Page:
Travelling to and from game was a nightmare
Ireland may have enjoyed a straightforward win against Canada in the World Cup on Saturday - but their travelling fans endured a far less routine weekend after travel chaos marred the first weekend of the competition.
Despite an extra 8,000 seats at the Millennium Stadium in Cardiff, train operator First Great Western appears to have vastly underestimated demand.
With some city hotel prices up by as much as 1,000% for the tournament, many fans chose to stay in nearby locations but were forced to wait hours for trains to take them to their destination.
In a statement, First Great Western said: "We're sorry for anyone caught up on busy services ahead of today's match at the Millennium Stadium.
"Although we warned customers services were likely to be very busy and to travel early, the number of people wishing to travel is slightly higher than predicted, and passenger numbers have been less evenly spread throughout the day than we normally expect."
Despite leaving hours in advance, many fans faced a sweat to make the 2.30pm kick-off, but it was after the final whistle that problems escalated.
After being encouraged to stagger journeys home, many stayed in the fan zone until after the day's third game, South Africa v Japan, but had to queue for over two hours to get into Cardiff station.
One elderly fan was seen being removed from the throng by wheelchair, while others were in distress due to a lack of drinking water and toilet facilities.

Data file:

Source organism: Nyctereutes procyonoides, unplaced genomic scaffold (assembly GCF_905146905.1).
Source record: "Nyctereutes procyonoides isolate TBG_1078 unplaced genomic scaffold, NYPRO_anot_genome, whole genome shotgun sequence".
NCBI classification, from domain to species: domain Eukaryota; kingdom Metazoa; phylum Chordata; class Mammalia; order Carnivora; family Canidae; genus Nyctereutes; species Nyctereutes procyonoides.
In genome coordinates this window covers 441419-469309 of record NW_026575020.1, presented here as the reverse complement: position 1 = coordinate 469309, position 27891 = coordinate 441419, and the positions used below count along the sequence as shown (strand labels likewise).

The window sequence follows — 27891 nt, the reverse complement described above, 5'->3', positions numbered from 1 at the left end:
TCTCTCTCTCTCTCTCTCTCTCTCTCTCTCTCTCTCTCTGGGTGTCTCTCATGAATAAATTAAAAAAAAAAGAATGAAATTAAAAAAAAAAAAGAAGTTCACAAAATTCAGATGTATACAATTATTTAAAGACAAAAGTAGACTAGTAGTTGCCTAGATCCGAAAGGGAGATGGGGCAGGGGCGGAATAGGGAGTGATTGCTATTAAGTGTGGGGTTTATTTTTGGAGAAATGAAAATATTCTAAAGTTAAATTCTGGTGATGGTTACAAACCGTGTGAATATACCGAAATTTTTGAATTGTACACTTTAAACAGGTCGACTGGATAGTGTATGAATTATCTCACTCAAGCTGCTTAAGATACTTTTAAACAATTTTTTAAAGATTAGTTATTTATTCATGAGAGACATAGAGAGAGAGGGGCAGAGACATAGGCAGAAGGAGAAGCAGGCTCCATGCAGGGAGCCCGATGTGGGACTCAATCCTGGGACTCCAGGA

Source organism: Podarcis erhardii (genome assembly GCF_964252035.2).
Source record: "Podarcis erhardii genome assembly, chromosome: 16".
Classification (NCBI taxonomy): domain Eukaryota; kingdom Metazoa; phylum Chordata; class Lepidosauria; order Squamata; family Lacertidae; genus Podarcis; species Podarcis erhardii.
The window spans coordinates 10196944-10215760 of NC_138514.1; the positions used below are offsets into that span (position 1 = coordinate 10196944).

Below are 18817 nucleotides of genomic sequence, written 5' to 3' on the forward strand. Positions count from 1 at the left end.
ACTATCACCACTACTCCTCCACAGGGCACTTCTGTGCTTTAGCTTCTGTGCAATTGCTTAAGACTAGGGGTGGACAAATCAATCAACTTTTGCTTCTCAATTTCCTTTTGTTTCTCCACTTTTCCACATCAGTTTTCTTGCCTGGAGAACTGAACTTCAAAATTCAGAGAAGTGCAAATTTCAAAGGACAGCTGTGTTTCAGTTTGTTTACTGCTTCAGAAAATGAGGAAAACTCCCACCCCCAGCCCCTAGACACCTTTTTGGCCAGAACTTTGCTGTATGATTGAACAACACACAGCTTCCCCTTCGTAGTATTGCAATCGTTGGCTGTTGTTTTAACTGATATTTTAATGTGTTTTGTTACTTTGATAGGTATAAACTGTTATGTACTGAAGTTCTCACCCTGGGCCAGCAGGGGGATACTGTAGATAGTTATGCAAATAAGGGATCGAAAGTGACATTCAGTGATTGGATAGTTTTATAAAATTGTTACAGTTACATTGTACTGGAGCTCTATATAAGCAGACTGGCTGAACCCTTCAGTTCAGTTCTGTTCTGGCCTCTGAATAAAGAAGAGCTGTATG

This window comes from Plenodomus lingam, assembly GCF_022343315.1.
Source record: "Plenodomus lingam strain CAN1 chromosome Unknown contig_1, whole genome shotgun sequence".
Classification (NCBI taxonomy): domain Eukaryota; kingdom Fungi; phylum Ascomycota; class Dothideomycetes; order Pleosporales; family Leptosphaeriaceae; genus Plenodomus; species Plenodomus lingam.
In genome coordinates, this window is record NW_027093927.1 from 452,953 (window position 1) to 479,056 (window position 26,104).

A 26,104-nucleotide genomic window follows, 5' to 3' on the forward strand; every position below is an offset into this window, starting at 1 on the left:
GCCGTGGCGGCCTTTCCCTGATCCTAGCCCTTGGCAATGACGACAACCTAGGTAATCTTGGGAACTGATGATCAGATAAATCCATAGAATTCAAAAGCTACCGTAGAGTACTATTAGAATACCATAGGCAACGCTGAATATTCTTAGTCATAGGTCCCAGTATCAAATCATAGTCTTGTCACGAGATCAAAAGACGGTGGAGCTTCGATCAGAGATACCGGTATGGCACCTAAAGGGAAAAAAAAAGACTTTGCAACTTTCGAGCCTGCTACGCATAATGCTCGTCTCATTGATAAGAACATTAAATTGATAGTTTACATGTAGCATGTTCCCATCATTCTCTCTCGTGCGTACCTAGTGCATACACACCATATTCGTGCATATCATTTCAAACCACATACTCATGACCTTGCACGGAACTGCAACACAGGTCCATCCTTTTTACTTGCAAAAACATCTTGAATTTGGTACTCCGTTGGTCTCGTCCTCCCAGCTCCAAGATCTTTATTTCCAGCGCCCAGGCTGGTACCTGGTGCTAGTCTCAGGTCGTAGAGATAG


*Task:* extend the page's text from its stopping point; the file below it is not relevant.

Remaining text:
Belfast woman Beverly McDowell travelled to the game from Bristol with her partner and parents but they had to spend over £100 on a taxi - 10 times the cost of the already-bought return train ticket - when told at 7pm they would not be on a train before 9pm.
She told the Belfast Telegraph: "Coming over, our flight was the only worry, but we arrived in Bristol in plenty of time.
"We had booked onto a train but as soon as we arrived at Bristol Temple Meads it was clear there was a problem.
"There was a massive queue to even pick up our tickets, which you can't print online, and when we eventually got on the platforms and train it was so overcrowded.
"It was ridiculous really."
Having consulted social media, McDowell and her family were advised to leave their return for a few of hours after the final whistle. "When we made our way to the station, though, there were thousands of people in a queue that wasn't moving.
"In the end we got a taxi for £120 just to get back to our hotel.
"The atmosphere at the game and in Cardiff was really good so it's disappointing that there was such chaos for people.
"With Ireland playing here again, you just hope that it's sorted out, otherwise it reflects poorly on the World Cup organisation."